Joe Froese’s career is all about the hustle.
From his first day as an apprenticeship student, Froese made sure nobody ever outworked him. Now, at 27, as a journeyman carpenter he co-owns two businesses with his father, George – the man who instilled in him a strong work ethic.
In 2002, the elder Froese founded Access Framing Inc. (@accessframinginc) in the family’s home community of Grunthal, in southeastern Manitoba. The company puts up wood frames for residential and commercial buildings. George is also known in the area as a pastor at Bothwell Christian Fellowship, in New Bothwell.
Joe joined his father at Access Framing as an apprentice carpenter in 2012, and he bought into the company two years later. After completing high school at that time, he transitioned into the Carpentry program at Red River College and graduated in 2017.
There’s value in the program for students who want to take the incentive and further themselves, says Froese, adding his own education at the College helped him to hone his problem-solving skills. “I think Red River College put me far ahead of where I would have been, if I had just worked hard in the trade and ‘worked my way up,’ kind of deal. It definitely helped me get ahead,” he says.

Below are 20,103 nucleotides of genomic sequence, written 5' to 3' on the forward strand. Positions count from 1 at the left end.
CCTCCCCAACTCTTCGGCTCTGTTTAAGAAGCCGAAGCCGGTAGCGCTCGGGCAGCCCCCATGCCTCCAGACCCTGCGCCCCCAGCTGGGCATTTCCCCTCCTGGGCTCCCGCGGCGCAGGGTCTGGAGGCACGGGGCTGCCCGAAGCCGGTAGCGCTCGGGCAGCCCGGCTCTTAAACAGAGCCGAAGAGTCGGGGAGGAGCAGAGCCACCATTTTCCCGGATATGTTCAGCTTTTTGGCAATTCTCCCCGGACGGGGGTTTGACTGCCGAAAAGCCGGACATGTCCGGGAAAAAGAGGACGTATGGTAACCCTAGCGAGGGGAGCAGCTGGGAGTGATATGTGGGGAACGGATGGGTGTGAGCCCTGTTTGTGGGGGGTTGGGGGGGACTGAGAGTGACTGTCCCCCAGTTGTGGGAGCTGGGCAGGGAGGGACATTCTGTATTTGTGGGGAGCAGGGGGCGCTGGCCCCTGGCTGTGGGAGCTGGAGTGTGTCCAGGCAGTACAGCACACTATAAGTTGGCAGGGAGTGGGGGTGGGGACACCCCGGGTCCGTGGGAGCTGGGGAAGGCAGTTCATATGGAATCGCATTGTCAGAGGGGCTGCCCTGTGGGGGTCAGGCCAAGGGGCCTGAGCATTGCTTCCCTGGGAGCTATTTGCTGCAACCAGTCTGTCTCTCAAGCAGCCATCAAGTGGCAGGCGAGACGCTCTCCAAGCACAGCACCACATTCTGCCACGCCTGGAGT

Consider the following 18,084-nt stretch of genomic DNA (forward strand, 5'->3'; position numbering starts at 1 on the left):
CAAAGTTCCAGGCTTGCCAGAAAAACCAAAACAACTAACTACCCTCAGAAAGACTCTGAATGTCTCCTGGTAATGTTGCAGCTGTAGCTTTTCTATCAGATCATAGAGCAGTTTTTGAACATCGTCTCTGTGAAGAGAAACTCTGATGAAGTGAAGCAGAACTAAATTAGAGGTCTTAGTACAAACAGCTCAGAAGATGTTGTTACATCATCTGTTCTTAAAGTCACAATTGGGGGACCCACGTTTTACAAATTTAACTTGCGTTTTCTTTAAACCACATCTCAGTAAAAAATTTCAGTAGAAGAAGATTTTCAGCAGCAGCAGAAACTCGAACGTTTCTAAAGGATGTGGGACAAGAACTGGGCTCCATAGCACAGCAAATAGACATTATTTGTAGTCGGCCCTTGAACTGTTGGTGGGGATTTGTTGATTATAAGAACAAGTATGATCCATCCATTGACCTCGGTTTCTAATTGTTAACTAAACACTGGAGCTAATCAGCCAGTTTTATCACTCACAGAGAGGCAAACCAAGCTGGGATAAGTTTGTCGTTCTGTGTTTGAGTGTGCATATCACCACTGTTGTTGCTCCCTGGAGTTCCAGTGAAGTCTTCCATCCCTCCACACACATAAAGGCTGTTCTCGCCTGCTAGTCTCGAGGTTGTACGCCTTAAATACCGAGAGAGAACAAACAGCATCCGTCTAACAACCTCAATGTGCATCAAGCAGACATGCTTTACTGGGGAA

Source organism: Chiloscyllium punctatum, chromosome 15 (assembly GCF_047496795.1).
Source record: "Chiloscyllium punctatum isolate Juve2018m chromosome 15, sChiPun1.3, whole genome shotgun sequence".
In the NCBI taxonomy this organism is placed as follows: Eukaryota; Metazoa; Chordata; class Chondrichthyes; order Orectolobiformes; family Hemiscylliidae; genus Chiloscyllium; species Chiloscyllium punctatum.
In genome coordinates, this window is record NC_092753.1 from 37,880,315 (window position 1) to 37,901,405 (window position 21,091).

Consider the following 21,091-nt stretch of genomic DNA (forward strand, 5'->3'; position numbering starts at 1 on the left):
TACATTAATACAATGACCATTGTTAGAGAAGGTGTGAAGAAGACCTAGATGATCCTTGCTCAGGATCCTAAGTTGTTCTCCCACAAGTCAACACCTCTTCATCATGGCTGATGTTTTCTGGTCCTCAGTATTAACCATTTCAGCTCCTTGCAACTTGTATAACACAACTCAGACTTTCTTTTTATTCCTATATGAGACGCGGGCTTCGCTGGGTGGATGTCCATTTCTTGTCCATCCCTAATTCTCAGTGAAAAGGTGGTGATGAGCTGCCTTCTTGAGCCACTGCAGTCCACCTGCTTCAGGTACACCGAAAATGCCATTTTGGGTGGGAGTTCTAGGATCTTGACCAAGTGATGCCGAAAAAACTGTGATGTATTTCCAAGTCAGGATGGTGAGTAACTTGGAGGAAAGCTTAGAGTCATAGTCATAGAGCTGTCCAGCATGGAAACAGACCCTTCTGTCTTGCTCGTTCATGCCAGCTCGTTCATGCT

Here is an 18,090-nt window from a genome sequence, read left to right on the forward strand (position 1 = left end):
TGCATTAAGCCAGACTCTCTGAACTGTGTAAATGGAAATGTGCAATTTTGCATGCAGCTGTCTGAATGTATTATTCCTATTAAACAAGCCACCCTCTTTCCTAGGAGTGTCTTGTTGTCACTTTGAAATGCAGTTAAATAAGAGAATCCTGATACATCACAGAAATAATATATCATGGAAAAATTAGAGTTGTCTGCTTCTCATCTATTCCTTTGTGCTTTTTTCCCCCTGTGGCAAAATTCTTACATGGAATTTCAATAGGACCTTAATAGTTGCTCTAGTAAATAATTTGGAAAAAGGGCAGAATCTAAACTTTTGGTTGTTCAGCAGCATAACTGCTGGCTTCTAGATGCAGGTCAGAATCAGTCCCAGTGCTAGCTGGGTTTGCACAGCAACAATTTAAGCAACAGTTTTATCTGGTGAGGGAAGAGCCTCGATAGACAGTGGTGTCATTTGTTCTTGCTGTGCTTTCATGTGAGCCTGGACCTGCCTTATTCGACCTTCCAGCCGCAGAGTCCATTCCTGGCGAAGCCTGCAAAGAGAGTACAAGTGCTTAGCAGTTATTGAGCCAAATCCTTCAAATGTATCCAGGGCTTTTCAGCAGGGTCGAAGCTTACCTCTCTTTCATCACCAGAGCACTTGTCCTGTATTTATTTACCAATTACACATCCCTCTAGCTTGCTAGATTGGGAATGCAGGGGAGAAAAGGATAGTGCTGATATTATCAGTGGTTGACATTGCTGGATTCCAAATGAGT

In 2019, with backing from his father, Froese started a second company, Access Building Ent. (@accessbuildingent), to work on start-to-finish new home builds and general contracting.
“I had an opportunity that presented itself to me,” he says. “I had it in the back of my mind that I’d like to do start-to-finish home builds. A buddy of mine had a house that needed repair, and he could not afford to fix it up. So, I bought the house and the land from him. I tore the house down, subdivided the land, and we built a few new homes.”
Froese describes carpentry as “a hard, physical, demanding career path,” and he says a person’s attitude plays a big role in their success.
“My instructors at Red River College were helpful; especially if you showed an interest in carpentry, which I did,” he says. “I wanted to become the best at it that I could be when I started, and they helped me to achieve that.”
Froese still works closely with George. Not every day working with his father is perfect, he admits. “Some days, we just don’t get along,” he laughs. “But for the most part, we get along and have a good relationship that way.”
His advice to students who want to break into the framing and construction business is to pay attention, learn how to use the tools, and understand the basics first. “Once you are in the trade, hopefully you will apprentice with a crew that will teach you, and not just expect you to know everything. Listen to what they tell you and grasp the concepts. Then they will start giving you more responsibilities. You can work your way up quickly, actually, if you show that initiative.”
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